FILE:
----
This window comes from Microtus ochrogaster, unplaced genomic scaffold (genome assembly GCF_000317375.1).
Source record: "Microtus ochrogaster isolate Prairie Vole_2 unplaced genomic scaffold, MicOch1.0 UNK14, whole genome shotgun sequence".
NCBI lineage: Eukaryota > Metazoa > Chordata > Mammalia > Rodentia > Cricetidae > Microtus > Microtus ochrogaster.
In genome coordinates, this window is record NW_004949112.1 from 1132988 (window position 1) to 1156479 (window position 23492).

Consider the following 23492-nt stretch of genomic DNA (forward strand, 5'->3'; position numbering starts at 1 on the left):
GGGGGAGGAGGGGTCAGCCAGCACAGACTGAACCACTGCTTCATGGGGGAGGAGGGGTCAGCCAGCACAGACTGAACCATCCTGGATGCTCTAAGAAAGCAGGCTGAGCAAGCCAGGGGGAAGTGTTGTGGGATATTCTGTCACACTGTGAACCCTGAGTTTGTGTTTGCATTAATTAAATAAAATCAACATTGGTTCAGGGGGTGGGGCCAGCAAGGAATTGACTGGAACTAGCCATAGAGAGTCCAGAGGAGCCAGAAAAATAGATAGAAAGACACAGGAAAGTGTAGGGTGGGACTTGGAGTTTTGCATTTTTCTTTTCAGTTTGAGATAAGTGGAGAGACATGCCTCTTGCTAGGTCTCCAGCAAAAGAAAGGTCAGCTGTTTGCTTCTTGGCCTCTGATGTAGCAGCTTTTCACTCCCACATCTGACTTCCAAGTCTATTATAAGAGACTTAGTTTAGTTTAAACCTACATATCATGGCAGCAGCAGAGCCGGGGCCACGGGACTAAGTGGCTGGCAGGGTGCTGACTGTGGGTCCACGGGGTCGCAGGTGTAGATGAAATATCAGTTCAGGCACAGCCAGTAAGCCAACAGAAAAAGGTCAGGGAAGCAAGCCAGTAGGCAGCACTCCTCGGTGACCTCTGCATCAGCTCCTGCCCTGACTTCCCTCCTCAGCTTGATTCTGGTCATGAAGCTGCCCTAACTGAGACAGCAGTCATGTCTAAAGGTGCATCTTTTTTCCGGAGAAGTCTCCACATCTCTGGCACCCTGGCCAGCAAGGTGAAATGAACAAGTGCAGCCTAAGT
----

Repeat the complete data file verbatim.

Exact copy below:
This window comes from Microtus ochrogaster, unplaced genomic scaffold (genome assembly GCF_000317375.1).
Source record: "Microtus ochrogaster isolate Prairie Vole_2 unplaced genomic scaffold, MicOch1.0 UNK14, whole genome shotgun sequence".
NCBI lineage: Eukaryota > Metazoa > Chordata > Mammalia > Rodentia > Cricetidae > Microtus > Microtus ochrogaster.
In genome coordinates, this window is record NW_004949112.1 from 1132988 (window position 1) to 1156479 (window position 23492).

Consider the following 23492-nt stretch of genomic DNA (forward strand, 5'->3'; position numbering starts at 1 on the left):
GGGGGAGGAGGGGTCAGCCAGCACAGACTGAACCACTGCTTCATGGGGGAGGAGGGGTCAGCCAGCACAGACTGAACCATCCTGGATGCTCTAAGAAAGCAGGCTGAGCAAGCCAGGGGGAAGTGTTGTGGGATATTCTGTCACACTGTGAACCCTGAGTTTGTGTTTGCATTAATTAAATAAAATCAACATTGGTTCAGGGGGTGGGGCCAGCAAGGAATTGACTGGAACTAGCCATAGAGAGTCCAGAGGAGCCAGAAAAATAGATAGAAAGACACAGGAAAGTGTAGGGTGGGACTTGGAGTTTTGCATTTTTCTTTTCAGTTTGAGATAAGTGGAGAGACATGCCTCTTGCTAGGTCTCCAGCAAAAGAAAGGTCAGCTGTTTGCTTCTTGGCCTCTGATGTAGCAGCTTTTCACTCCCACATCTGACTTCCAAGTCTATTATAAGAGACTTAGTTTAGTTTAAACCTACATATCATGGCAGCAGCAGAGCCGGGGCCACGGGACTAAGTGGCTGGCAGGGTGCTGACTGTGGGTCCACGGGGTCGCAGGTGTAGATGAAATATCAGTTCAGGCACAGCCAGTAAGCCAACAGAAAAAGGTCAGGGAAGCAAGCCAGTAGGCAGCACTCCTCGGTGACCTCTGCATCAGCTCCTGCCCTGACTTCCCTCCTCAGCTTGATTCTGGTCATGAAGCTGCCCTAACTGAGACAGCAGTCATGTCTAAAGGTGCATCTTTTTTCCGGAGAAGTCTCCACATCTCTGGCACCCTGGCCAGCAAGGTGAAATGAACAAGTGCAGCCTAAGT